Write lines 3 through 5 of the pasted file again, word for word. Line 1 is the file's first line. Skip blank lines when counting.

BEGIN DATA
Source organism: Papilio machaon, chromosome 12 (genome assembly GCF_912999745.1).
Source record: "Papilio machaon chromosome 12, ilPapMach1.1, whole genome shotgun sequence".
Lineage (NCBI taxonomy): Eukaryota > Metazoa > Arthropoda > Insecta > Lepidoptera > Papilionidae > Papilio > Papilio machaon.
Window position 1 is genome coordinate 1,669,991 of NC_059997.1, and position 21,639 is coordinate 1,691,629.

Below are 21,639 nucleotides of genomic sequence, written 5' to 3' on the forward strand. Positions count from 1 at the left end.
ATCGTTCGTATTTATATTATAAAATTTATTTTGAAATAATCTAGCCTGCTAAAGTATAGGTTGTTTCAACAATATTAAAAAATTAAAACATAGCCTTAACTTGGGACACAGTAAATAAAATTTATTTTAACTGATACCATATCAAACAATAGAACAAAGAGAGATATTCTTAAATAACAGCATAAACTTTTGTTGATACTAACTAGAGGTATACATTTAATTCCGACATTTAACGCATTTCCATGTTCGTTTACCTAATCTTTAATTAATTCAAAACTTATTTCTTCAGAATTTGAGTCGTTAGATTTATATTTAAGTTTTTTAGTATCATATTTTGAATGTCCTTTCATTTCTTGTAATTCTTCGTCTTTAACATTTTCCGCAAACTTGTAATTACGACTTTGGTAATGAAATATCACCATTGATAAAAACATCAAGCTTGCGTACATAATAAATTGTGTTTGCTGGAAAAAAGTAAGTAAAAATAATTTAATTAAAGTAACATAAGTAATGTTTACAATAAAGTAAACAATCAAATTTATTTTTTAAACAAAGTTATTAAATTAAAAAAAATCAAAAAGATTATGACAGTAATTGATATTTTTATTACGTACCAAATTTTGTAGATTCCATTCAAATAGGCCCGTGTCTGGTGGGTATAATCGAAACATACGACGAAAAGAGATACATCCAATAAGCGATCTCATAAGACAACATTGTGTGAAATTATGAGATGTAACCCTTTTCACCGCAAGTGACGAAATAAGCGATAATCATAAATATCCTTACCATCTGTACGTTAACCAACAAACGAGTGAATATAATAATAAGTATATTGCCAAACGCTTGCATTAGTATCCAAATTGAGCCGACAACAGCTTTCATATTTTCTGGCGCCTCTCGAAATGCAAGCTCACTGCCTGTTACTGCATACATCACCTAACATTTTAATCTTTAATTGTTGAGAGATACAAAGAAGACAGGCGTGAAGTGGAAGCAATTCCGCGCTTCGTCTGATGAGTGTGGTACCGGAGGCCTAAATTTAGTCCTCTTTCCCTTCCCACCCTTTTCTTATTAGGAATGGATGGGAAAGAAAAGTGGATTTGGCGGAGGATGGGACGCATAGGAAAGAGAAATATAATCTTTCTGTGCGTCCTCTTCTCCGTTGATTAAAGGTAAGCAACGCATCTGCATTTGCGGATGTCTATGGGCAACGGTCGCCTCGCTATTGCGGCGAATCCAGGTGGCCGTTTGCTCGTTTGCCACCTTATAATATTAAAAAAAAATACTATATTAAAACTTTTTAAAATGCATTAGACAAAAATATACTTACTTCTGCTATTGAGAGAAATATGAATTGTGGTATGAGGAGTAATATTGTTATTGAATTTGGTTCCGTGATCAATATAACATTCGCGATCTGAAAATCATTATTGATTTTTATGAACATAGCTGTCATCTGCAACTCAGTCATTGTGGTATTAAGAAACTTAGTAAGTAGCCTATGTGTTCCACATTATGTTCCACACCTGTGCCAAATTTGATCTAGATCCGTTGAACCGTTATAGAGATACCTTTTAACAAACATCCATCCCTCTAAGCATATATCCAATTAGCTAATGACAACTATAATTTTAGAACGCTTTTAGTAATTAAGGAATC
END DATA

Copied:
Lineage (NCBI taxonomy): Eukaryota > Metazoa > Arthropoda > Insecta > Lepidoptera > Papilionidae > Papilio > Papilio machaon.
Window position 1 is genome coordinate 1,669,991 of NC_059997.1, and position 21,639 is coordinate 1,691,629.

Below are 21,639 nucleotides of genomic sequence, written 5' to 3' on the forward strand. Positions count from 1 at the left end.